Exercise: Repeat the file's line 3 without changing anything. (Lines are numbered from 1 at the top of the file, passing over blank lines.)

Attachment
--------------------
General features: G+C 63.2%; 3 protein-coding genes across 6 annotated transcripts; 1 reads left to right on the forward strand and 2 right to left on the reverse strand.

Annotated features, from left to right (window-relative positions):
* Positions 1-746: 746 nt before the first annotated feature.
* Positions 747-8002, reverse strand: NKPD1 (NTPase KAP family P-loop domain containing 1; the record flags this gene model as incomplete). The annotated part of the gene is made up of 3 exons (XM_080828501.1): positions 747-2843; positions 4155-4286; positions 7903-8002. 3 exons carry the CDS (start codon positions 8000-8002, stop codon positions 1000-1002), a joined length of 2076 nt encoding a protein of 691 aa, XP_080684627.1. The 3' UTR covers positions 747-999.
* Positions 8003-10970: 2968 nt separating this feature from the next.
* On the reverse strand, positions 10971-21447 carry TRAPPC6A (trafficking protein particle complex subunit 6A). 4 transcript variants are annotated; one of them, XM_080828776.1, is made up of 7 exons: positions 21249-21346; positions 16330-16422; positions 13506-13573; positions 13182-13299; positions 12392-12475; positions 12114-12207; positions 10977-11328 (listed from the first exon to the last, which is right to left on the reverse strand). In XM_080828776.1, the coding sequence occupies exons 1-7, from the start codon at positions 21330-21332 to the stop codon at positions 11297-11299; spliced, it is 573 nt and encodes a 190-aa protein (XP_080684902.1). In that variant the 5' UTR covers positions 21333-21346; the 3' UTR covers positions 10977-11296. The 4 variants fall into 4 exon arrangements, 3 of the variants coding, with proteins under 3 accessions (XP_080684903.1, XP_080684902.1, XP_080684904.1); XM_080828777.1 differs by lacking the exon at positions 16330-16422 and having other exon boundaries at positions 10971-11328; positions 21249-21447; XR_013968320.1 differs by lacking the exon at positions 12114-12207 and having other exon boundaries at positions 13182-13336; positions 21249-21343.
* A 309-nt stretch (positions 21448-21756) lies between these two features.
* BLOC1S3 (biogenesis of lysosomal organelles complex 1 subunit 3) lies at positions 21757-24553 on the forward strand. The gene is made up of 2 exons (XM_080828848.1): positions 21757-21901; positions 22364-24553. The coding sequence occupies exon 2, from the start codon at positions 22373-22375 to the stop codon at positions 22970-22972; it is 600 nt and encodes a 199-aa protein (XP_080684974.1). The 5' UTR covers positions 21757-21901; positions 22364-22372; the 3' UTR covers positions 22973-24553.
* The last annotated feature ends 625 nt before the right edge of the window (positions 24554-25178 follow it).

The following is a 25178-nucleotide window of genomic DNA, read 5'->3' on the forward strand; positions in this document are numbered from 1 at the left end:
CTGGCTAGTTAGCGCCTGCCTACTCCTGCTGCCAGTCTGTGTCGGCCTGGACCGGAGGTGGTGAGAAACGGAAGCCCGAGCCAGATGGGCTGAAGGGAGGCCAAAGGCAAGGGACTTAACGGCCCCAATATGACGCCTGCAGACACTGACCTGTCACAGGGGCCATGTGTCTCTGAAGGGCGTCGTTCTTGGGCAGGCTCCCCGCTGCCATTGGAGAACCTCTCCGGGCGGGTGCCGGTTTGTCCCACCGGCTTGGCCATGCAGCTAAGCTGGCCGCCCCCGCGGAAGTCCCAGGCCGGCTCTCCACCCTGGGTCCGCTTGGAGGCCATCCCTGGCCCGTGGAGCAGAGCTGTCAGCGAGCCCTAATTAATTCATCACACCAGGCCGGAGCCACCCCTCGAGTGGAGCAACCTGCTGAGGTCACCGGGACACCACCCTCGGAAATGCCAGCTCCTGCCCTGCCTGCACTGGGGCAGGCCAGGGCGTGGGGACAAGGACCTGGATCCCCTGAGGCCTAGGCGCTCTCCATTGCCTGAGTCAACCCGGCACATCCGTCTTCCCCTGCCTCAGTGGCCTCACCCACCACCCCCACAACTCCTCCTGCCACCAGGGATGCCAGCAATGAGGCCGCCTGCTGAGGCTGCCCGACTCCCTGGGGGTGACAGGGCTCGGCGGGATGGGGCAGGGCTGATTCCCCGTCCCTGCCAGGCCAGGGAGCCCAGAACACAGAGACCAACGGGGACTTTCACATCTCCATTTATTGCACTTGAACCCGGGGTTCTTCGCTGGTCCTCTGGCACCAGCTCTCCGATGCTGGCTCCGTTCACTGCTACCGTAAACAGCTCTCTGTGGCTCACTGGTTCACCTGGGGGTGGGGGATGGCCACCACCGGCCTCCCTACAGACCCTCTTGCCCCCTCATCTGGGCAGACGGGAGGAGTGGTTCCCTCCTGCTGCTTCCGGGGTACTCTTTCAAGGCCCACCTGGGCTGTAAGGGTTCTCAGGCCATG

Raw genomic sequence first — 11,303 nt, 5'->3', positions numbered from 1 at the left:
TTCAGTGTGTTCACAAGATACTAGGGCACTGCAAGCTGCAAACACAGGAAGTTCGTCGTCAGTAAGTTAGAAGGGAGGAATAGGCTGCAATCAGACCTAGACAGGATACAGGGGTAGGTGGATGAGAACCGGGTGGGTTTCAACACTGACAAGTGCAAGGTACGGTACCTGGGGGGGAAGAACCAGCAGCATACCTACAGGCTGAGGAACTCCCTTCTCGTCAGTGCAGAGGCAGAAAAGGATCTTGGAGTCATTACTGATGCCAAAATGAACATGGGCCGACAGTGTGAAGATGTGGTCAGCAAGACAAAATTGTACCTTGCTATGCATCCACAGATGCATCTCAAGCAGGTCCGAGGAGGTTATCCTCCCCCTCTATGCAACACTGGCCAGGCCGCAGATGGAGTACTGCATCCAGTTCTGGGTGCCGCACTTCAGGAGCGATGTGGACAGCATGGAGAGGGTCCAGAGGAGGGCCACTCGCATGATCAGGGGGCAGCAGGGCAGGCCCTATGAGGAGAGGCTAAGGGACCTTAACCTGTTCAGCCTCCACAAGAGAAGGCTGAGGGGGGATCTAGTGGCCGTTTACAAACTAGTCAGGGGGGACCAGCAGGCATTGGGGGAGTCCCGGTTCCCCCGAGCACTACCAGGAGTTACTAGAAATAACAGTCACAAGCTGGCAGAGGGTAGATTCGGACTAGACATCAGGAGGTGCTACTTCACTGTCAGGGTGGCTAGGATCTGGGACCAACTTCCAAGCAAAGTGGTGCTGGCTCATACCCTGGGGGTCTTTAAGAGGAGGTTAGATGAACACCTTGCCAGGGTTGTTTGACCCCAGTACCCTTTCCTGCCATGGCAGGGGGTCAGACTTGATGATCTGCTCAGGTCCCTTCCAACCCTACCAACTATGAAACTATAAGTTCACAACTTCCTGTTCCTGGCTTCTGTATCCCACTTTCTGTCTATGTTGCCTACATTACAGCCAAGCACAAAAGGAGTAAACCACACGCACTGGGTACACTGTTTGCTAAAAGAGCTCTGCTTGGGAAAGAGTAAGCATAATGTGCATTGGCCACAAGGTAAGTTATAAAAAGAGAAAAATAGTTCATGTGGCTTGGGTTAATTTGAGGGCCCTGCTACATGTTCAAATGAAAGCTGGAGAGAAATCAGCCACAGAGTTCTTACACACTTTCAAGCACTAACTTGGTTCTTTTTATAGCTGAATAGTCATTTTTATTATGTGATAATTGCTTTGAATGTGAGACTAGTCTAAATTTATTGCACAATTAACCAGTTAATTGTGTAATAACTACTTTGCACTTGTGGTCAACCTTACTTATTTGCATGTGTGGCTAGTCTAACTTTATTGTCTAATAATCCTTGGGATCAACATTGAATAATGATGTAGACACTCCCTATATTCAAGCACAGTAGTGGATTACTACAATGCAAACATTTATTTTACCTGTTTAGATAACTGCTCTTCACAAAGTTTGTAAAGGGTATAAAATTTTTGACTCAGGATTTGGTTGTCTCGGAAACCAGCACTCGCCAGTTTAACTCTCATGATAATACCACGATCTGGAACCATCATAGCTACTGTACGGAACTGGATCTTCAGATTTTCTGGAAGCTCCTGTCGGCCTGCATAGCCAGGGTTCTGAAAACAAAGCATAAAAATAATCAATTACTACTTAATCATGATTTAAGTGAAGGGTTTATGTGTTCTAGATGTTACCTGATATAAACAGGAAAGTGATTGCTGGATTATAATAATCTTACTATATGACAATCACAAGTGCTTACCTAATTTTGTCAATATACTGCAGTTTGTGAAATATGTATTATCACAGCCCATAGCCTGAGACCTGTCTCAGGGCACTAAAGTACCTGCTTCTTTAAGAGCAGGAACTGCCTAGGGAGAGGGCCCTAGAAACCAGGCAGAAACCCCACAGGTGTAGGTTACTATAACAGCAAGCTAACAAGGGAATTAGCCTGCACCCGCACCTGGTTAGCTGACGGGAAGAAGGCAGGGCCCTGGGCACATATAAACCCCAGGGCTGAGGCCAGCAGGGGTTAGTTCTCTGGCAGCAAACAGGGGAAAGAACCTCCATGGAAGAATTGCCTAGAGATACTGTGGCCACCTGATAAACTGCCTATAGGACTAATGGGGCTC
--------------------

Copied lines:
* Positions 1-746: 746 nt before the first annotated feature.